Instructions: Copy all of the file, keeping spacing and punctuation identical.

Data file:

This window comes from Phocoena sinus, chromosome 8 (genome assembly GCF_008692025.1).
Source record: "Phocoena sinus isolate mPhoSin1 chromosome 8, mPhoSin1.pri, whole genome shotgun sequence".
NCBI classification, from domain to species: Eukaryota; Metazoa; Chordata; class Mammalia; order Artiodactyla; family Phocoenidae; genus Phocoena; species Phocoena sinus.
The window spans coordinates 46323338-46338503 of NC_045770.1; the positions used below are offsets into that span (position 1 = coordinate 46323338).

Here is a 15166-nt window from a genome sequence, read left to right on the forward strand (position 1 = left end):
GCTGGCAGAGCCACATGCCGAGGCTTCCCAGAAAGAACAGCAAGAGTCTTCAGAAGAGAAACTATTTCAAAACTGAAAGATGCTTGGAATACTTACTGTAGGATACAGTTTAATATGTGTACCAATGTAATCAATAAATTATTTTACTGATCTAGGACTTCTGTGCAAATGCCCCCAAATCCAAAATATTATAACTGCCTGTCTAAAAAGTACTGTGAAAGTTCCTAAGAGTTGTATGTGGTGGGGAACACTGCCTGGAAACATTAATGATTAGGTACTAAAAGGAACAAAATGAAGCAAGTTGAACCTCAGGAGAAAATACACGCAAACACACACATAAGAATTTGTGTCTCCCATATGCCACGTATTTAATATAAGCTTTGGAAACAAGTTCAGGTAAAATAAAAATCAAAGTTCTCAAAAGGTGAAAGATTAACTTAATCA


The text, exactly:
This window comes from Phocoena sinus, chromosome 8 (genome assembly GCF_008692025.1).
Source record: "Phocoena sinus isolate mPhoSin1 chromosome 8, mPhoSin1.pri, whole genome shotgun sequence".
NCBI classification, from domain to species: Eukaryota; Metazoa; Chordata; class Mammalia; order Artiodactyla; family Phocoenidae; genus Phocoena; species Phocoena sinus.
The window spans coordinates 46323338-46338503 of NC_045770.1; the positions used below are offsets into that span (position 1 = coordinate 46323338).

Here is a 15166-nt window from a genome sequence, read left to right on the forward strand (position 1 = left end):
GCTGGCAGAGCCACATGCCGAGGCTTCCCAGAAAGAACAGCAAGAGTCTTCAGAAGAGAAACTATTTCAAAACTGAAAGATGCTTGGAATACTTACTGTAGGATACAGTTTAATATGTGTACCAATGTAATCAATAAATTATTTTACTGATCTAGGACTTCTGTGCAAATGCCCCCAAATCCAAAATATTATAACTGCCTGTCTAAAAAGTACTGTGAAAGTTCCTAAGAGTTGTATGTGGTGGGGAACACTGCCTGGAAACATTAATGATTAGGTACTAAAAGGAACAAAATGAAGCAAGTTGAACCTCAGGAGAAAATACACGCAAACACACACATAAGAATTTGTGTCTCCCATATGCCACGTATTTAATATAAGCTTTGGAAACAAGTTCAGGTAAAATAAAAATCAAAGTTCTCAAAAGGTGAAAGATTAACTTAATCA